Jenn Ocken: I know, with intention.
Doug Gay: Oh man.
Jenn Ocken: All hail intention. So you know, these are things that literally they can’t be purchased. They need to be an active decision when you are going through the pros and cons of every decision on taking on any kind of job in your creative career.
Jenn Ocken: And the idea of being so deliberate with which projects and collaborations that you’re going to choose, they will help build your foundation stronger in supporting your bigger mission, or they could weaken it where there’s little or no movement.
Jenn Ocken: So, going through these three steps, being very straightforward with every decision is, at the end is it going to weaken me or is it going to make me stronger as a business owner and as a creative. And in many ways, as a creative, you are the experiences and the experiences are you. Everything that you’ve done leading up to doing this and going into a creative career path, or-
Doug Gay: It’s very personal.
Jenn Ocken: … It is super personal, and it’s all about those experiences. And these experiences are reflected in your portfolio. That’s why you have to take the time to create, or to make the decisions on what you’re gonna create. So consider each project carefully, please, and curate your portfolio and your life path with the utmost care. It’s so essential to your well-being and your livelihood, and the flow and the ease of flow going through and developing your business and in growing.
Jenn Ocken: And it’s always beneficial to be kind and graceful in all of your actions, because you gotta remember the other person on the other end, whether you say yes or no to any collaboration, or to any project, they’re also too trying to do the same thing you are. So, they might be asking something out of ignorance, and if you can come to them, come from their point of view and still say no gracefully, or say yes with excitement, whatever you decide, know that they’re also trying to be a creative, and they’re a creative soul doing the same things as you.
Jenn Ocken: So it’s really important to take all of that into consideration.
Doug Gay: I love it, and I think one of the first podcasts we did, we were saying … It was the say no-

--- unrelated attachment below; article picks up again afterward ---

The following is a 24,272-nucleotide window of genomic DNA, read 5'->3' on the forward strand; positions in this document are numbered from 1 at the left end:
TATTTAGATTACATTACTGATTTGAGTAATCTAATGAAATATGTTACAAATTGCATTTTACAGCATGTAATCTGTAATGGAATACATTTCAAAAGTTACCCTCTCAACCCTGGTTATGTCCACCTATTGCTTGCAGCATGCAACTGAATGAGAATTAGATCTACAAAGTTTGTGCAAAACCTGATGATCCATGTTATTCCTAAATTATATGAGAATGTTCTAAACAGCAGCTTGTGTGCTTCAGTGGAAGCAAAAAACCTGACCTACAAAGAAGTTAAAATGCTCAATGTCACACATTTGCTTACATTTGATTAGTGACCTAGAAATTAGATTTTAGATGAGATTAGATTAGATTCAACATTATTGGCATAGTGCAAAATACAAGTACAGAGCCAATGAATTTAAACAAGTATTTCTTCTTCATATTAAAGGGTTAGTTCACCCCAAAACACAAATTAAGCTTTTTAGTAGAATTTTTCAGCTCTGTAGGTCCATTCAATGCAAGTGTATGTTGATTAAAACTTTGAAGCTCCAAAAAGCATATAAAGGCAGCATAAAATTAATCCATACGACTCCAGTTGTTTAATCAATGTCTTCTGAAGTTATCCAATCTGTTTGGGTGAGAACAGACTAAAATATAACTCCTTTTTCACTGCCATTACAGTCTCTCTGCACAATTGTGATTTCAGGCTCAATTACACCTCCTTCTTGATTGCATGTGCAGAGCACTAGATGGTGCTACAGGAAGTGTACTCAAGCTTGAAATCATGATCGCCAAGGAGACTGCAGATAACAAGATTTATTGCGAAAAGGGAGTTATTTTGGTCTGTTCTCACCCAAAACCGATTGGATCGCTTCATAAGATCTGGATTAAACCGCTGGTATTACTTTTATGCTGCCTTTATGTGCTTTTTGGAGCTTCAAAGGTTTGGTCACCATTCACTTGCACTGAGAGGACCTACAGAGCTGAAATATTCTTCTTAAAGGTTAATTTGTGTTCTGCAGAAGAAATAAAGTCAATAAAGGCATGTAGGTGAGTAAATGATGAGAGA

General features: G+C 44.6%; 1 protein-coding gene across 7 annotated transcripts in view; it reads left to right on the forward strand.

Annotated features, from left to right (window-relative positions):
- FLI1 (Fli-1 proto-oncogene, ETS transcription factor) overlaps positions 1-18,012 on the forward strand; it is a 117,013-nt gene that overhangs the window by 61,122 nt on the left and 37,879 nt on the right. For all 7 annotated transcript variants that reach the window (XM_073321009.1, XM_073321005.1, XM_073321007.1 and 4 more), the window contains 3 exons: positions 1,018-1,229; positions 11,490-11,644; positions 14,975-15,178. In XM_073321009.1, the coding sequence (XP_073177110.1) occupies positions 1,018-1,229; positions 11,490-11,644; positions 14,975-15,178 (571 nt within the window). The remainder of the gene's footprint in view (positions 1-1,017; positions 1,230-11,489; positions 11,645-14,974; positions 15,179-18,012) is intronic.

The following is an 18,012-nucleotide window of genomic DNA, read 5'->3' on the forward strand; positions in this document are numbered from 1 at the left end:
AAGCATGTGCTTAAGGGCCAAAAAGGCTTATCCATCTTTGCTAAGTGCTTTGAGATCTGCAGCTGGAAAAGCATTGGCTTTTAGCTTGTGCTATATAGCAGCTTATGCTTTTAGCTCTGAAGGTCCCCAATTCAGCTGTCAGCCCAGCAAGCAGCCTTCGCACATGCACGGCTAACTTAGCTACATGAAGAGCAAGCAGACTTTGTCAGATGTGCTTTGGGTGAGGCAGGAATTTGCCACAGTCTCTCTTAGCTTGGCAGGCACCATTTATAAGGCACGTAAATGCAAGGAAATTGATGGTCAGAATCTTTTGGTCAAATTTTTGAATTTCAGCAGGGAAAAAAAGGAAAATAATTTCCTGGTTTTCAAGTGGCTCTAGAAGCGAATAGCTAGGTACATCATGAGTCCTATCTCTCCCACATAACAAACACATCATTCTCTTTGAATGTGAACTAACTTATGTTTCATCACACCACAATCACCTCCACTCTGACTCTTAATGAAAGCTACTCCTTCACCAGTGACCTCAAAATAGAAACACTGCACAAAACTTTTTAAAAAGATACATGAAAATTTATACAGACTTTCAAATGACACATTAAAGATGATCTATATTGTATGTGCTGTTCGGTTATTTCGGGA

Jenn Ocken: Yeah, yeah, yeah, yeah.
Doug Gay: … You have to say something, right?
Jenn Ocken: You do.
Doug Gay: You can’t just not call.
Jenn Ocken: Oh, that’s the worst.
Doug Gay: It’s terrible.
Jenn Ocken: That’s the worst, and-
Doug Gay: You have to say yes or no.
Jenn Ocken: … and you know, yeah, you can walk on-
Doug Gay: To even people you were thinking may not have any little shoo fly, don’t bother me … No. Give them the same respect you give everyone else.
Jenn Ocken: They’re humans. I know. It will take you really far in owning your own business and pursuing your own creative career path. It will set a tone for people that are willing and wanting to work for somebody, even if you had told them no in the past.
Doug Gay: That’s right. Well Jenn, it’s time for our call to action.
Jenn Ocken: Oh, I just love our podcasts. I want them to go on forever.
Doug Gay: We’ll just stick around.
Jenn Ocken: Okay.
Doug Gay: I’m gonna make you stay here with me again.
Jenn Ocken: Ah, that’s fine. We so need to catch up. I’m so ready. But yes, you guys, if you’ve really enjoyed this conversation that Doug and I are having, know that there are more of them in our free Facebook group. We call ourselves the Thrivsters. We’re in there having conversations. There are creatives inspiring creatives. It’s a real diverse place to be, to ask questions, know that other people are going through the same things as you are, even if they’re not in the same industry. There’s no competitiveness in there. It’s all for one.
Doug Gay: It’s so positive in there.
Jenn Ocken: It is so positive. I’m really grateful. I have a lot … a beautiful team to thank for that, and a beautiful set of community that we’ve created.
Doug Gay: yeah, right. Great members, you know? People are really-
Jenn Ocken: Showing up.
Doug Gay: … taking this in a way that … yeah.
Jenn Ocken: Guys, I’m super humbled by it all. I really appreciate it. And if you are a member, if you’re in that Thrivsters Group, thank you so much. I really, really appreciate you guys. Keep it up. You guys got so much ahead of you.
Doug Gay: Well, I can’t wait to do this again, and I love you Jenn Ocken.
Jenn Ocken: I love you too, Doug Gay.
Doug Gay: Later, y’all.
Jenn Ocken: Peace.